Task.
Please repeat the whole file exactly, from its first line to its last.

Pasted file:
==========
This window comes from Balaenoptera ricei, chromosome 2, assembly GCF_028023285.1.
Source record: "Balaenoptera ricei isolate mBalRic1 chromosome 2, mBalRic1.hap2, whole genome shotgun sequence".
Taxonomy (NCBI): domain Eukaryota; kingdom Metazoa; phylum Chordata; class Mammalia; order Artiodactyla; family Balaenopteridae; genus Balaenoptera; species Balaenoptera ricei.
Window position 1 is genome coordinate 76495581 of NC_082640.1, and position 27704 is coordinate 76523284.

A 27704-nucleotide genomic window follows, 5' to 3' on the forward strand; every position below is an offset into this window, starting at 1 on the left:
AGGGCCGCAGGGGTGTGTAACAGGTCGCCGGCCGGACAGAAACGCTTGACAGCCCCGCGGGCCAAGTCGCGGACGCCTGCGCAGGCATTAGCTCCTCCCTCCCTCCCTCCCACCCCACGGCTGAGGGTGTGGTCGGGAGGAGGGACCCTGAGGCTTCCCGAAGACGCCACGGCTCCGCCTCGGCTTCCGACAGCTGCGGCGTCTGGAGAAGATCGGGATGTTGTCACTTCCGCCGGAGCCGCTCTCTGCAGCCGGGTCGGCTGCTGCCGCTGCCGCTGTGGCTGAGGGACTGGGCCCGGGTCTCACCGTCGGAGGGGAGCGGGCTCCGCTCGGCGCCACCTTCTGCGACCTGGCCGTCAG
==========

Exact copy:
This window comes from Balaenoptera ricei, chromosome 2, assembly GCF_028023285.1.
Source record: "Balaenoptera ricei isolate mBalRic1 chromosome 2, mBalRic1.hap2, whole genome shotgun sequence".
Taxonomy (NCBI): domain Eukaryota; kingdom Metazoa; phylum Chordata; class Mammalia; order Artiodactyla; family Balaenopteridae; genus Balaenoptera; species Balaenoptera ricei.
Window position 1 is genome coordinate 76495581 of NC_082640.1, and position 27704 is coordinate 76523284.

A 27704-nucleotide genomic window follows, 5' to 3' on the forward strand; every position below is an offset into this window, starting at 1 on the left:
AGGGCCGCAGGGGTGTGTAACAGGTCGCCGGCCGGACAGAAACGCTTGACAGCCCCGCGGGCCAAGTCGCGGACGCCTGCGCAGGCATTAGCTCCTCCCTCCCTCCCTCCCACCCCACGGCTGAGGGTGTGGTCGGGAGGAGGGACCCTGAGGCTTCCCGAAGACGCCACGGCTCCGCCTCGGCTTCCGACAGCTGCGGCGTCTGGAGAAGATCGGGATGTTGTCACTTCCGCCGGAGCCGCTCTCTGCAGCCGGGTCGGCTGCTGCCGCTGCCGCTGTGGCTGAGGGACTGGGCCCGGGTCTCACCGTCGGAGGGGAGCGGGCTCCGCTCGGCGCCACCTTCTGCGACCTGGCCGTCAG